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The Supreme Court rules funding for the Consumer Financial Protection Bureau is okay, election deniers hold key voting oversight positions in swing states, and North Carolina lawmakers vote to ban people from wearing masks in public.

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Americans are buying up rubber ducks ahead of Memorial Day, Nebraskans who want residential solar have a new lifeline, seven community colleges are working to provide students with a better experience, and Mississippi's "Big Muddy" gets restoration help.

Community-based services for older Coloradans at risk in Legislature

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Thursday, March 14, 2024   

Advocates for people age 65 and older urged Colorado lawmakers to fully fund a program helping people remain in their homes and avoid placement in assisted living facilities.

Jayla Sanchez-Warren, director of the Area Agency on Aging for the Denver Regional Council of Governments, said home-based services cost under $2,000 dollars per year, on average, compared to $74,000 for nursing homes. Since most people cannot afford the nursing home charges, state and federal taxpayers have to pick up the bill after their savings are gone.

"It saves money for individuals, it saves money for the state, and it keeps people where they want to be; living in their own homes," Sanchez-Warren emphasized. "Someone who needs help with preparing meals and maybe showering should not have to go to a nursing home."

Sanchez-Warren noted adequately funding home-delivered meals, transportation, in-home assistance and similar services would cost the state $20 million. The number of people age 65 and older is projected to rise from 928,000 to 1.3 million by 2035, according to Colorado State Demography office data, outnumbering people 18 and under over the next three decades.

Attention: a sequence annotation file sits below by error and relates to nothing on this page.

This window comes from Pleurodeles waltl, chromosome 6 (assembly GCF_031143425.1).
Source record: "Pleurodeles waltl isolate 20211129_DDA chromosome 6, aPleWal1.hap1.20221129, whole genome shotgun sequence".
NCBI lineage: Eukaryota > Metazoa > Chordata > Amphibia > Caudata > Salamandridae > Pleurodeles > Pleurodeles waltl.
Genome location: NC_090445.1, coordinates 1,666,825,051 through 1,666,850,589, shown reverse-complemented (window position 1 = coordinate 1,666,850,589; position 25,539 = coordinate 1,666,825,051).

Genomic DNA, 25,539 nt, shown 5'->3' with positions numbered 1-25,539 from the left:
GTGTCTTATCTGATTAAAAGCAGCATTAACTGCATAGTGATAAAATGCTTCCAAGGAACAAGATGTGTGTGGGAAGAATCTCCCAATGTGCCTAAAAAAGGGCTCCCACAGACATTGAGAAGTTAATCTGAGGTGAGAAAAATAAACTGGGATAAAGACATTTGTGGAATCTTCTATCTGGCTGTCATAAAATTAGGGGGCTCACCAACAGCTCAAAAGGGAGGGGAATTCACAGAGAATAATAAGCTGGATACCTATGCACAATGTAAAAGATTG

Federal support for community based services has dropped, and state-based funding is stuck at 2019 levels.

Sara Schueneman, state director of AARP Colorado, said demand has risen dramatically. Nearly eight in 10 Coloradans say they want to age in place in their communities.

"There is a growing population of older adults in the state of Colorado, and there is growing demand," Schueneman pointed out. "We are trying to support more people with less money because there is so much need."

Advocates urged lawmakers to increase funding by at least $5 million in the state's annual budget, and increase the amount year over year to ensure people can access services.

Sanchez-Warren added right now, their largest transportation provider has a 700 person waiting list. If someone needs to get to a doctor's appointment or a dialysis treatment, they have to wait at least two months for a ride.

"You can't get a home delivered meal right now," Sanchez-Warren stressed. "It used to be where you would come out of the hospital, and maybe your doctor said you should get home-delivered meals. And within a couple of days we could get you into a program and there would be a meal at your door. Not anymore, it's on a waiting list."

Disclosure: AARP Colorado contributes to our fund for reporting on Civic Engagement, Health Issues, Livable Wages/Working Families, and Senior Issues. If you would like to help support news in the public interest, click here.


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